Lake Tekapo: Traversing Turquoise Waters
Lake Tekapo was a highlight. Will and I capitalized on a sunny day to explore the turquoise lakes.
Lake Tekapo located is in the Mackenzie Basin, roughly an one and a half hour drive from both Christchurch and Queenstown. We took a day trip from Timaru, so it was only an hour and change. The color of lake itself is breathtaking, and even more spectacular with the Southern Alps as the backdrop. We packed our day packs and embarked on The Mt John Summit Circuit Track. It's a dramatically scenic loop, with the summit reaching over 3,000 ft elevation.
The walk up was through tussock hills and mixed forest. As we looked behind us, it was evident we'd be rewarded soon enough.
The Mt John Summit offers 360 degrees of distinct views, including Mistake Peak, Mt Sibbald, Mt Erebus, and Mt Chevalier.
After a picnic lunch at the top, we were treated with an even more striking descent.
We continued down toward Lake Tekapo and came across an impressive drop.
Perhaps my favorite part was knowing we were nearing the shoreline.
Once we descended further, we could really appreciate the lake's intensity.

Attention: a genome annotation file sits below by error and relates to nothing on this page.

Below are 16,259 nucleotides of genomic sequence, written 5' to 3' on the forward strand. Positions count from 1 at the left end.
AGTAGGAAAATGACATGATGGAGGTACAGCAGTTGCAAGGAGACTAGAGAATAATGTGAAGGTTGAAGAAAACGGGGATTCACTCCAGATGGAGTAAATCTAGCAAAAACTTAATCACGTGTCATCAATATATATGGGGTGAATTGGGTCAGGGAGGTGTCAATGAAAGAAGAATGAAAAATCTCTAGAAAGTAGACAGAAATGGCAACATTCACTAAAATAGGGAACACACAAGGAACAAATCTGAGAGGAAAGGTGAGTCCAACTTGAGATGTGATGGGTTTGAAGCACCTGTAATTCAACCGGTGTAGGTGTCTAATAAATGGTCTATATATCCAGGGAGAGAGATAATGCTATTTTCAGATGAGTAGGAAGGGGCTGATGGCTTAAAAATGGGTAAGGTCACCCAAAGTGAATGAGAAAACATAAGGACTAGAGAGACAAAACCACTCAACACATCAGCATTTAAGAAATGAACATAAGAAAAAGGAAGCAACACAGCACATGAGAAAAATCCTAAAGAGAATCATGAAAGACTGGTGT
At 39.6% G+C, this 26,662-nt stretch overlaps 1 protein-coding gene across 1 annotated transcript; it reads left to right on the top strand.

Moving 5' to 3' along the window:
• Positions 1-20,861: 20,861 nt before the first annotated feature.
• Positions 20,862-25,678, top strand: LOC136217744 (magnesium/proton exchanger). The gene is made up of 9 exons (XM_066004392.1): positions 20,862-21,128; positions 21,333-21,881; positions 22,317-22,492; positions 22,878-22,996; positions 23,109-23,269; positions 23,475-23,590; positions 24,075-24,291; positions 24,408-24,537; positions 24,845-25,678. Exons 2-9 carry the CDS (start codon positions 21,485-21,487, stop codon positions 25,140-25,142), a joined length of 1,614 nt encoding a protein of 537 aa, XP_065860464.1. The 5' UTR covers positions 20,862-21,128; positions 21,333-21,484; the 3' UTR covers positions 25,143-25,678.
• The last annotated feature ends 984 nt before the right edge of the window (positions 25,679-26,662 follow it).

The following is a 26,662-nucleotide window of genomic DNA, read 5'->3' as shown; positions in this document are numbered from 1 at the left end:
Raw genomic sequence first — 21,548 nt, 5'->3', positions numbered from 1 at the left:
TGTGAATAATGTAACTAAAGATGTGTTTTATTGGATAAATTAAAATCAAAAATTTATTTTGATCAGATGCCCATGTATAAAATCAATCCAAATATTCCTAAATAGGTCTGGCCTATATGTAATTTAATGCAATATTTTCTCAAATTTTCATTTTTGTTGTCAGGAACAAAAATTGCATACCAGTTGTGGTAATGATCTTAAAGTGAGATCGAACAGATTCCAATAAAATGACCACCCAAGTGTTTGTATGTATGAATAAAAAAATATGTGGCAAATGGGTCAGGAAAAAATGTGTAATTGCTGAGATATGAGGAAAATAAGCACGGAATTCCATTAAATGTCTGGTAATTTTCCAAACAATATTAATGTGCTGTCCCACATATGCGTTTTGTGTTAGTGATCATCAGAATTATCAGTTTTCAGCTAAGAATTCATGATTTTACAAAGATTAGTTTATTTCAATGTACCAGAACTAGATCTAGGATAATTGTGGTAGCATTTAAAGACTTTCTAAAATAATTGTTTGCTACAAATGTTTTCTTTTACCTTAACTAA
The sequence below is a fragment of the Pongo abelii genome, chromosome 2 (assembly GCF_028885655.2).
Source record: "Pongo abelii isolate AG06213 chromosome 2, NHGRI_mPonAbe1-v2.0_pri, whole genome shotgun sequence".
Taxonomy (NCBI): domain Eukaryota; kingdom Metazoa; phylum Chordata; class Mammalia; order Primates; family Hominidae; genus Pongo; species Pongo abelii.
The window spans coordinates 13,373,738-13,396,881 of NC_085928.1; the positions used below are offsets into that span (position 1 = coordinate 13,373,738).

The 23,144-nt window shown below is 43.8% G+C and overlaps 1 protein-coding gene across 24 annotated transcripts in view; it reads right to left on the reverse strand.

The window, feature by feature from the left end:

Lake Tekapo gets it's vivid, opaque greenish blue hue from fine rock-flour, ground by glaciers, which is dispersed in the water.
We learned the lake was intended to be used for hydropower, and the project was completed in 1953. However today, it's more notably a massive tourism draw. And understandably so.
As we finally reached the lake's fringe, it was fascinating how the same waters we'd been chasing seemed a darker shade of blue up close.
On the way out, we drove by Lake Pukaki, which shares the same brilliance from glacier flour. Lake Pukaki is the largest of the alpine lakes in the area, the others being Lake Tekapo and Ohau.
Although an equally stunning color, standing on the windy mountaintop, looking down on Lake Tekapo will be one of the most memorable moments in New Zealand for us. At least, thus far.